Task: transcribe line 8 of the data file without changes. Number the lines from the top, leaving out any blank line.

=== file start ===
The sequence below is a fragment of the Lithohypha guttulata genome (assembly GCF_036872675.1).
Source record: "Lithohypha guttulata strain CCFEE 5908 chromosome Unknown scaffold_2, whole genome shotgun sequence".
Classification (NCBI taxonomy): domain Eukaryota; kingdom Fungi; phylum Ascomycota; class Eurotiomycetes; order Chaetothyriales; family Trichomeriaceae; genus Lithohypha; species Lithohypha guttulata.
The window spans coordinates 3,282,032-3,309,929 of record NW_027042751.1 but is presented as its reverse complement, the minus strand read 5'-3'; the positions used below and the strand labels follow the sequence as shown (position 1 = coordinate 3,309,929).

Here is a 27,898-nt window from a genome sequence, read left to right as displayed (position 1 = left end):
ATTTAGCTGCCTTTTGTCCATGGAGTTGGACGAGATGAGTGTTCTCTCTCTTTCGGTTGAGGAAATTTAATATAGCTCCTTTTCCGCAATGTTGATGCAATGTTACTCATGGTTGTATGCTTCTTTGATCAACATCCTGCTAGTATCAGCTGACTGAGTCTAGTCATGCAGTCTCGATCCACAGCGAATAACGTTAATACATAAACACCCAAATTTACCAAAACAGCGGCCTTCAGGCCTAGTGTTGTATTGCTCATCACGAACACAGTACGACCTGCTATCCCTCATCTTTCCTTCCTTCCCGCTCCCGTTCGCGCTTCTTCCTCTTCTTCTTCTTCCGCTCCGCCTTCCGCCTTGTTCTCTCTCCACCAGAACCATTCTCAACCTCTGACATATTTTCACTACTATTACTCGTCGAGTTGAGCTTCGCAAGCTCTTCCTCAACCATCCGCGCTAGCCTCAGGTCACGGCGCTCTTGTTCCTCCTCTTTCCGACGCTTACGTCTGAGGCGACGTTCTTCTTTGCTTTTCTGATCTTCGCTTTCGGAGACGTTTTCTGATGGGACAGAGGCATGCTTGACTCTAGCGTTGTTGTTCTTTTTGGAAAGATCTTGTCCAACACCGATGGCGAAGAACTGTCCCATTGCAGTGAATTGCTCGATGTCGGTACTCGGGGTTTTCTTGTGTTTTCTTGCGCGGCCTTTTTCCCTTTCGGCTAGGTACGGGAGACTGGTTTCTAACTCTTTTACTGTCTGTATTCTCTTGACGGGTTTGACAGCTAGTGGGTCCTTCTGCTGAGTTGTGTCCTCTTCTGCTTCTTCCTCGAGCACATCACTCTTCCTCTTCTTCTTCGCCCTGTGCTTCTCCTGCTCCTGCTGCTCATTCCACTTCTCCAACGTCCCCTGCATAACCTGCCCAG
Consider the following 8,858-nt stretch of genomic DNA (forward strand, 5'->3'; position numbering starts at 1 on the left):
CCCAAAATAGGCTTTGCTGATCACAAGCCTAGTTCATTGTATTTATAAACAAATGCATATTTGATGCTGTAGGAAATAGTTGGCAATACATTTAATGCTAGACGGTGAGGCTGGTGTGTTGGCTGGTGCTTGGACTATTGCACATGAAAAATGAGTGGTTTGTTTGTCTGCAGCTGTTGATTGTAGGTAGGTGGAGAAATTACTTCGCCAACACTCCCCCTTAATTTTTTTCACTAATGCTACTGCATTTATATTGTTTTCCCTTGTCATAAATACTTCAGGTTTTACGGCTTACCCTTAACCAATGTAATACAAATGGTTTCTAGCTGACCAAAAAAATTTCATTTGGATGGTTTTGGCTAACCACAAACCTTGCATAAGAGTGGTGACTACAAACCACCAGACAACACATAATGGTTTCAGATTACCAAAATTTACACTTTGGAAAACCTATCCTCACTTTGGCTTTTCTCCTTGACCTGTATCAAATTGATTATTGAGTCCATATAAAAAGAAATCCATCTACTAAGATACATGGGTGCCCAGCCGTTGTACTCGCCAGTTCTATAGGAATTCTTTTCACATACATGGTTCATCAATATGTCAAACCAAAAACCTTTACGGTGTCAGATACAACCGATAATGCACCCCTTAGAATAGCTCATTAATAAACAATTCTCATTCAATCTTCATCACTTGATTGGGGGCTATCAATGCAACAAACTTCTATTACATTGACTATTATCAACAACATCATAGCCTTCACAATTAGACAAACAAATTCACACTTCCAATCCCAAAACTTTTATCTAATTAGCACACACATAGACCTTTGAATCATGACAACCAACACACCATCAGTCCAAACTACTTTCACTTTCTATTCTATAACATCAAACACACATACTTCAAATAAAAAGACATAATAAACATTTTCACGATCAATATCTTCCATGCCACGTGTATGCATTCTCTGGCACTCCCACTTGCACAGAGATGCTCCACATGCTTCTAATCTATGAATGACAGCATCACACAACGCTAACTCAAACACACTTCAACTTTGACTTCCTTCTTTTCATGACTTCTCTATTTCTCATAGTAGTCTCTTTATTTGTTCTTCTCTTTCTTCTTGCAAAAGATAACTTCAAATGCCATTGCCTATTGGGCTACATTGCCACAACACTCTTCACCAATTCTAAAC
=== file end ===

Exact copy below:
CCCAAAATAGGCTTTGCTGATCACAAGCCTAGTTCATTGTATTTATAAACAAATGCATATTTGATGCTGTAGGAAATAGTTGGCAATACATTTAATGCTAGACGGTGAGGCTGGTGTGTTGGCTGGTGCTTGGACTATTGCACATGAAAAATGAGTGGTTTGTTTGTCTGCAGCTGTTGATTGTAGGTAGGTGGAGAAATTACTTCGCCAACACTCCCCCTTAATTTTTTTCACTAATGCTACTGCATTTATATTGTTTTCCCTTGTCATAAATACTTCAGGTTTTACGGCTTACCCTTAACCAATGTAATACAAATGGTTTCTAGCTGACCAAAAAAATTTCATTTGGATGGTTTTGGCTAACCACAAACCTTGCATAAGAGTGGTGACTACAAACCACCAGACAACACATAATGGTTTCAGATTACCAAAATTTACACTTTGGAAAACCTATCCTCACTTTGGCTTTTCTCCTTGACCTGTATCAAATTGATTATTGAGTCCATATAAAAAGAAATCCATCTACTAAGATACATGGGTGCCCAGCCGTTGTACTCGCCAGTTCTATAGGAATTCTTTTCACATACATGGTTCATCAATATGTCAAACCAAAAACCTTTACGGTGTCAGATACAACCGATAATGCACCCCTTAGAATAGCTCATTAATAAACAATTCTCATTCAATCTTCATCACTTGATTGGGGGCTATCAATGCAACAAACTTCTATTACATTGACTATTATCAACAACATCATAGCCTTCACAATTAGACAAACAAATTCACACTTCCAATCCCAAAACTTTTATCTAATTAGCACACACATAGACCTTTGAATCATGACAACCAACACACCATCAGTCCAAACTACTTTCACTTTCTATTCTATAACATCAAACACACATACTTCAAATAAAAAGACATAATAAACATTTTCACGATCAATATCTTCCATGCCACGTGTATGCATTCTCTGGCACTCCCACTTGCACAGAGATGCTCCACATGCTTCTAATCTATGAATGACAGCATCACACAACGCTAACTCAAACACACTTCAACTTTGACTTCCTTCTTTTCATGACTTCTCTATTTCTCATAGTAGTCTCTTTATTTGTTCTTCTCTTTCTTCTTGCAAAAGATAACTTCAAATGCCATTGCCTATTGGGCTACATTGCCACAACACTCTTCACCAATTCTAAAC